Yep, that's a bold title no doubt about it. I apologise upfront to all the composers who will find this very basic stuff but this was a real discovery for me.
I've been writing rock and pop music for many years now. I've been a fan of film music for far longer... probably dating back to the first time I saw Star Wars.
Anyway, 2 years ago I was sitting at the keyboard and playing around on a strings patch when I suddenly played a chord change that I'd just never really focused on before.
The first change was a simple Em to Cm. That was it. As soon as I heard it I realised that this was the big soundtrack sound that I'd become used to. The E melody note moving to Eb with the smooth voice leading underneath and that shared G note.
This quickly led me on to moving major triads in thirds and again hearing this delightful chromatic relationship between the two chords. My news theme uses this technique, starting in A major, moving to C major and then back to A major again.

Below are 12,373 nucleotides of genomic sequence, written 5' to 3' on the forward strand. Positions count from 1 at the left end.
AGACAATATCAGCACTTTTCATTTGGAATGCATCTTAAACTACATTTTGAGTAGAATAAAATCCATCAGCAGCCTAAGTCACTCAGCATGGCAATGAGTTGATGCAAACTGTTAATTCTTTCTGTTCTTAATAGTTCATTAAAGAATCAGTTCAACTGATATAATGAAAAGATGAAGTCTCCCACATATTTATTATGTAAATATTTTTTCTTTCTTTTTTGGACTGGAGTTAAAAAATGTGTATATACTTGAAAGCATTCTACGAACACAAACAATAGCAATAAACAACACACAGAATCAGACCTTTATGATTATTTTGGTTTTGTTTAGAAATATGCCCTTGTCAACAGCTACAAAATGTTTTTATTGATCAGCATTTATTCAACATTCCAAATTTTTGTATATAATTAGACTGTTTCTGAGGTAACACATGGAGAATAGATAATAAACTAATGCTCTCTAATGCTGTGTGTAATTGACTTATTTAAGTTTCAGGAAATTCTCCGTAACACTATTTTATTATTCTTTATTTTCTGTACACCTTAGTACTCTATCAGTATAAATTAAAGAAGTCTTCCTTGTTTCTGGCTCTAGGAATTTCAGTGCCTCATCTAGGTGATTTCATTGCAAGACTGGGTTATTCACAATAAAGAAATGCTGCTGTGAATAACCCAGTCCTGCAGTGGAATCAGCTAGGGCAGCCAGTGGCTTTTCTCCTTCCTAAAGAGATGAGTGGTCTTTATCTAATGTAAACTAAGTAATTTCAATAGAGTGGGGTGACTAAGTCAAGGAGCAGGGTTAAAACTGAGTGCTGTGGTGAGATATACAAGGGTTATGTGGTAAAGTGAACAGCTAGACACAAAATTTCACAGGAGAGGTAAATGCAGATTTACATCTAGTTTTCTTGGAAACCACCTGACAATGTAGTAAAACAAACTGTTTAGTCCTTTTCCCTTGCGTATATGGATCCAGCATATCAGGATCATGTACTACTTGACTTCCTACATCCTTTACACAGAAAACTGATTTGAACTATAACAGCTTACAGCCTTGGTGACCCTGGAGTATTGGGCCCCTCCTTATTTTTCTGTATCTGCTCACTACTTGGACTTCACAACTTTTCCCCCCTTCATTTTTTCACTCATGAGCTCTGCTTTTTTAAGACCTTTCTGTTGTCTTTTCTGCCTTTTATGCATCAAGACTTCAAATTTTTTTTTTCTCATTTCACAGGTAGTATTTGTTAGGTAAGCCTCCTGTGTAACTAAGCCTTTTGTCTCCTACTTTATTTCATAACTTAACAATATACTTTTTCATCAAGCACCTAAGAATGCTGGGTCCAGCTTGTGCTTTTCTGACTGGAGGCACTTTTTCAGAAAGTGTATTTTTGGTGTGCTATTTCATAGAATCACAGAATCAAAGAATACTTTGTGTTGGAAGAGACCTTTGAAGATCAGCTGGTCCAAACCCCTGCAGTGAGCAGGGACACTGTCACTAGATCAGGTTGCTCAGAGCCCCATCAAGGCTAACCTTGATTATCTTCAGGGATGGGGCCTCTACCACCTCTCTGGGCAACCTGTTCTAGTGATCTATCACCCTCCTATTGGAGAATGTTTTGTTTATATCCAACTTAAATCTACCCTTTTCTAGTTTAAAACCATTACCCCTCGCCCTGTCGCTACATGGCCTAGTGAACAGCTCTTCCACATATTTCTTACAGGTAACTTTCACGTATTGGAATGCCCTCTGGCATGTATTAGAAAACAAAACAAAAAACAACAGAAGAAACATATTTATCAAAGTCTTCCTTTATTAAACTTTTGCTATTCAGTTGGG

I then began using these sounds as forms of cadence or suspension. Keeping C in the bass I would move between C and Ab major. In this manner, Ab major functions as an altered V chord (G7b9#5sus4 perhaps?) or a suspension on the I chord (Cm#5).
Anyway, eventually I decided to start looking deeper into this change and realised that I was using Chromatic Mediants ... Apparently they were used significantly in the Romantic Period and were a popular device of Jerry Goldsmith. I guess this is why they sound like film music to me.
Well, this was a big revelation to me and helped me unlock a lot of chord progressions used in films ... I think the main Fellowship theme from LotR is I -> bIII -> I (it might be I - v - I but I haven't listened to it in a while).
Of course this was a while back now and at the moment I'm exploring how much polytonality pervades film music...